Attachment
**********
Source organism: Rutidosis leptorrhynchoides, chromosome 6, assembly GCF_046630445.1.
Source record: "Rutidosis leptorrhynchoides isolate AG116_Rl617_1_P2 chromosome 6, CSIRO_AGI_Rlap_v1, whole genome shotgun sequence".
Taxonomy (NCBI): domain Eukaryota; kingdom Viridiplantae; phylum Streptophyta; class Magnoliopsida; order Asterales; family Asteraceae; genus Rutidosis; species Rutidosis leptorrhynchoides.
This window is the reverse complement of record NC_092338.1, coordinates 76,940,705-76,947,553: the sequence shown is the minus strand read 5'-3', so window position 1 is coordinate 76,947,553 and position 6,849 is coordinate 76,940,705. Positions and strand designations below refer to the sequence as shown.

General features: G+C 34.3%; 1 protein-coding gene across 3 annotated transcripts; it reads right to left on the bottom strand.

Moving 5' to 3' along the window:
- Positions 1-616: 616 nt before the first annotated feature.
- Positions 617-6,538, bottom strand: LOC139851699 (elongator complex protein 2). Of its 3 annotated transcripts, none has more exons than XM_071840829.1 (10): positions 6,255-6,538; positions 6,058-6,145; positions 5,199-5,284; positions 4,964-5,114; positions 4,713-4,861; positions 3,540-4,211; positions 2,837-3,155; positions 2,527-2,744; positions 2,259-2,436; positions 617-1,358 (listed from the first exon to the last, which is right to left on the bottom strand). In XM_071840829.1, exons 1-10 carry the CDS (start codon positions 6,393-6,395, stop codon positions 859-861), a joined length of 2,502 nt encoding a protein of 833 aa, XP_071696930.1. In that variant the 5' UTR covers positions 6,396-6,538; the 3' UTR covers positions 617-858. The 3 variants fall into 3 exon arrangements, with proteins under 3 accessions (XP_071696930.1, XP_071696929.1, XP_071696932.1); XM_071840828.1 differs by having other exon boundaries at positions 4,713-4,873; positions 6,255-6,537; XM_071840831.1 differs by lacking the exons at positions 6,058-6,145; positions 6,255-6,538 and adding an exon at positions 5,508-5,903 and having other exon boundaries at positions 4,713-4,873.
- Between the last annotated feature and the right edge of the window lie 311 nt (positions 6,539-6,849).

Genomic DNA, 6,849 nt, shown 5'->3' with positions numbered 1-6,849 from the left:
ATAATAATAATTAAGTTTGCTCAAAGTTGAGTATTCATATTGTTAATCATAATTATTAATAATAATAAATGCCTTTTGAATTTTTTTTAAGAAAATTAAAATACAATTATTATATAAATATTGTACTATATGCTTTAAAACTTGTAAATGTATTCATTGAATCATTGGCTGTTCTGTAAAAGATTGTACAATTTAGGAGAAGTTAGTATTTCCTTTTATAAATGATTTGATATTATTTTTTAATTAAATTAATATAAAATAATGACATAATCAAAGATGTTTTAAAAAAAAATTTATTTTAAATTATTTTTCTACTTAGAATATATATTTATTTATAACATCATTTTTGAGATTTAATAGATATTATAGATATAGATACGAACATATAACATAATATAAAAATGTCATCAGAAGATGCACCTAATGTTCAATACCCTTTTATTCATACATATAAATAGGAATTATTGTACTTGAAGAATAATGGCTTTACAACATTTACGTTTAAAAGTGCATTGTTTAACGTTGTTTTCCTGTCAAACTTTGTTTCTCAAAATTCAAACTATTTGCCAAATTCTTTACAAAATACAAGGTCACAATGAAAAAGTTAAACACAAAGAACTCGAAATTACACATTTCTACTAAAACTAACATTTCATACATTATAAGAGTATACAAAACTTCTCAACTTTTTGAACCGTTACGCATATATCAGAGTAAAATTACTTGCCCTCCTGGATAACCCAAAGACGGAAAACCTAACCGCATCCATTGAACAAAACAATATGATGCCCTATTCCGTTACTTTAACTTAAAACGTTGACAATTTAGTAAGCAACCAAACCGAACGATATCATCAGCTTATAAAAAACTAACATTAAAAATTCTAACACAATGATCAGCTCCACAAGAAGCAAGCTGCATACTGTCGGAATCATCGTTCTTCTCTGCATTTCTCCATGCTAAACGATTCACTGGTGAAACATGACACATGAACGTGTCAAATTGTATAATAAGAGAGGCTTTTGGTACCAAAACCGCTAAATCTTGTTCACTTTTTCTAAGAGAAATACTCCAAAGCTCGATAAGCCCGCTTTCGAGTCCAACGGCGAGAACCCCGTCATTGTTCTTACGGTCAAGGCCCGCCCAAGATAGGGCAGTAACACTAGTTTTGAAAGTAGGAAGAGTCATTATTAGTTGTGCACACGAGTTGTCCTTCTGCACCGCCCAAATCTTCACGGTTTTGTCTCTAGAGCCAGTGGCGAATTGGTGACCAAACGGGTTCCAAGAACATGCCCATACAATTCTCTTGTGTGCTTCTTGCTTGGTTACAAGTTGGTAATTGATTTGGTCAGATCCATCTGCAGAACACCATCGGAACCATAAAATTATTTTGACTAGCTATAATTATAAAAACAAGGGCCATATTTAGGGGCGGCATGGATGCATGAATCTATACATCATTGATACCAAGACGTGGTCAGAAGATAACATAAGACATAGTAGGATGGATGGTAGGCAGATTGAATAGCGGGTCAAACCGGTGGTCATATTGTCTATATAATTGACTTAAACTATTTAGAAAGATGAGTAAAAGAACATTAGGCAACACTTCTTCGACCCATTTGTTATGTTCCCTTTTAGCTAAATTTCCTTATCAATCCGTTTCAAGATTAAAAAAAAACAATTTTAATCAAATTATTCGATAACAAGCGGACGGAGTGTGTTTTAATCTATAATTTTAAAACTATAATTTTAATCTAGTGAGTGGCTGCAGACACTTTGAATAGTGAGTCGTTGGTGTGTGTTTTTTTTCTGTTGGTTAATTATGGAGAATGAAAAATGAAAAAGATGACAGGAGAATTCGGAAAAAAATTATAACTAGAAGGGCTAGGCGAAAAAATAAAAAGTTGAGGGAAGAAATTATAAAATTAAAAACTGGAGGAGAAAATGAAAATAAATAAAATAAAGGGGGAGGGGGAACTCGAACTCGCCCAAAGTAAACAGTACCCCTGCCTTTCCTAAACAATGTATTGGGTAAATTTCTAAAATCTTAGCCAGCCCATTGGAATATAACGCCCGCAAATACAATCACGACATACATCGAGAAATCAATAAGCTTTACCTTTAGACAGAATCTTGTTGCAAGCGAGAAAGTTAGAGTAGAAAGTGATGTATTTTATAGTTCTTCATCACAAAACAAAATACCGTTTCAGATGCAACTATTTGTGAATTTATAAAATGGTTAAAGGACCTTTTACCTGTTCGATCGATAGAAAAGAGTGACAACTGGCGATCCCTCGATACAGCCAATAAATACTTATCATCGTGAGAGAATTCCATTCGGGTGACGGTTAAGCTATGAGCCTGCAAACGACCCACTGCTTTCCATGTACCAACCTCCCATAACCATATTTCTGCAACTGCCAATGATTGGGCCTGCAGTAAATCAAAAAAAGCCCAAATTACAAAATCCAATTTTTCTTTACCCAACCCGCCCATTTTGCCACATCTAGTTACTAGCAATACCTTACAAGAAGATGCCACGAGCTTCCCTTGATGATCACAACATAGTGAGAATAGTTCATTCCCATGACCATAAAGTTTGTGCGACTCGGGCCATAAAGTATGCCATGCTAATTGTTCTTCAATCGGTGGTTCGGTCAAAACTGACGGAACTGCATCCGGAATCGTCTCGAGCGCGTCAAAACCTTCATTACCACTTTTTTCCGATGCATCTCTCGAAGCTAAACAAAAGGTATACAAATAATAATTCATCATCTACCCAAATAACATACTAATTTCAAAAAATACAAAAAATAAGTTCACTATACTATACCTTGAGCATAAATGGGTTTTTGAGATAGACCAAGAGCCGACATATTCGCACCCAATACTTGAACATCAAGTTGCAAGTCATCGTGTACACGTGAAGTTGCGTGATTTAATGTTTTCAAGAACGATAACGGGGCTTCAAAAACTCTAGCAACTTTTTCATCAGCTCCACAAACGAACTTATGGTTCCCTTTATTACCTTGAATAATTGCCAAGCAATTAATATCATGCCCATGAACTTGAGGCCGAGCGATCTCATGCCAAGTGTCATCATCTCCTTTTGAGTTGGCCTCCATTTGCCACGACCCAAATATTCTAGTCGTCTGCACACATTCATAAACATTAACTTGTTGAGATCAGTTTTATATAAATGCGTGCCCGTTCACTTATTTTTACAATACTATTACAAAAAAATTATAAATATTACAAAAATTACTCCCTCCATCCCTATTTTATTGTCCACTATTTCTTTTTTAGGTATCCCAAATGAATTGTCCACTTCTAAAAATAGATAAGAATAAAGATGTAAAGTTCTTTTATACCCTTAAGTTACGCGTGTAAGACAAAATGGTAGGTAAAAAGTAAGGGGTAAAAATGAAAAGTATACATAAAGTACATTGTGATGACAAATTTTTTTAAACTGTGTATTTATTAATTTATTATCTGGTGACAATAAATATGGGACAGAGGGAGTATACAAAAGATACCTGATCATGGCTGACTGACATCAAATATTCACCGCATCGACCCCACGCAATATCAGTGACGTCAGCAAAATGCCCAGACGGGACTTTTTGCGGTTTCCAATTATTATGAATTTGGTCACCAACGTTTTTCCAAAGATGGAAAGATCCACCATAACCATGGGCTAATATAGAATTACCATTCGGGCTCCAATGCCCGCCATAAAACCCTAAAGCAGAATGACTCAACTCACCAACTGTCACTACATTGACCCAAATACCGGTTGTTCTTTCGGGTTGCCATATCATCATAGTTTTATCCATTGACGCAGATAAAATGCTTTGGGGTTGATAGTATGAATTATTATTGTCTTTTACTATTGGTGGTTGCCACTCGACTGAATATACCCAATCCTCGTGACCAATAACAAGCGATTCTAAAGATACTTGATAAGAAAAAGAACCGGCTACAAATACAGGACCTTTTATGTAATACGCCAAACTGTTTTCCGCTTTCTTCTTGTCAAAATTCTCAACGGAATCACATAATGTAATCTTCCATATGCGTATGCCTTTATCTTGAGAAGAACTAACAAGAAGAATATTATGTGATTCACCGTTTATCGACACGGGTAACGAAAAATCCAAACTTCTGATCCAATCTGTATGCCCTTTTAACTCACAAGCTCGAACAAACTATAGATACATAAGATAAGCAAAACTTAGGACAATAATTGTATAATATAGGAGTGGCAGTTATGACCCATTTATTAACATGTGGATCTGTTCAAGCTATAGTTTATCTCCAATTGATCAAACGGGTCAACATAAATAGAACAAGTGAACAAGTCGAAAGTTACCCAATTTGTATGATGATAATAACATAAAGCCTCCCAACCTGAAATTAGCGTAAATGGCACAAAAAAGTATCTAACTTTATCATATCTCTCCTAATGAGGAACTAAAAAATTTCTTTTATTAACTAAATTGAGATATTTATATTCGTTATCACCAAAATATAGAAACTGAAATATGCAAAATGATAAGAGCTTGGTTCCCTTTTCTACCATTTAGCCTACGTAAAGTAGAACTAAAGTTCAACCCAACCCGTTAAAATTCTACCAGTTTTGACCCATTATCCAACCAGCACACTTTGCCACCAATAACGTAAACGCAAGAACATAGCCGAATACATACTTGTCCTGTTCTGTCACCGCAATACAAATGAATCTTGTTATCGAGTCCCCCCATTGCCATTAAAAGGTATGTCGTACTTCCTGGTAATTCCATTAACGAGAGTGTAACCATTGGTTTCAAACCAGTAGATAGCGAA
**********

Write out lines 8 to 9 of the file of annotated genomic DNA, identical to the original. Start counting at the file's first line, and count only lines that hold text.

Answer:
- Positions 617-6,538, bottom strand: LOC139851699 (elongator complex protein 2). Of its 3 annotated transcripts, none has more exons than XM_071840829.1 (10): positions 6,255-6,538; positions 6,058-6,145; positions 5,199-5,284; positions 4,964-5,114; positions 4,713-4,861; positions 3,540-4,211; positions 2,837-3,155; positions 2,527-2,744; positions 2,259-2,436; positions 617-1,358 (listed from the first exon to the last, which is right to left on the bottom strand). In XM_071840829.1, exons 1-10 carry the CDS (start codon positions 6,393-6,395, stop codon positions 859-861), a joined length of 2,502 nt encoding a protein of 833 aa, XP_071696930.1. In that variant the 5' UTR covers positions 6,396-6,538; the 3' UTR covers positions 617-858. The 3 variants fall into 3 exon arrangements, with proteins under 3 accessions (XP_071696930.1, XP_071696929.1, XP_071696932.1); XM_071840828.1 differs by having other exon boundaries at positions 4,713-4,873; positions 6,255-6,537; XM_071840831.1 differs by lacking the exons at positions 6,058-6,145; positions 6,255-6,538 and adding an exon at positions 5,508-5,903 and having other exon boundaries at positions 4,713-4,873.
- Between the last annotated feature and the right edge of the window lie 311 nt (positions 6,539-6,849).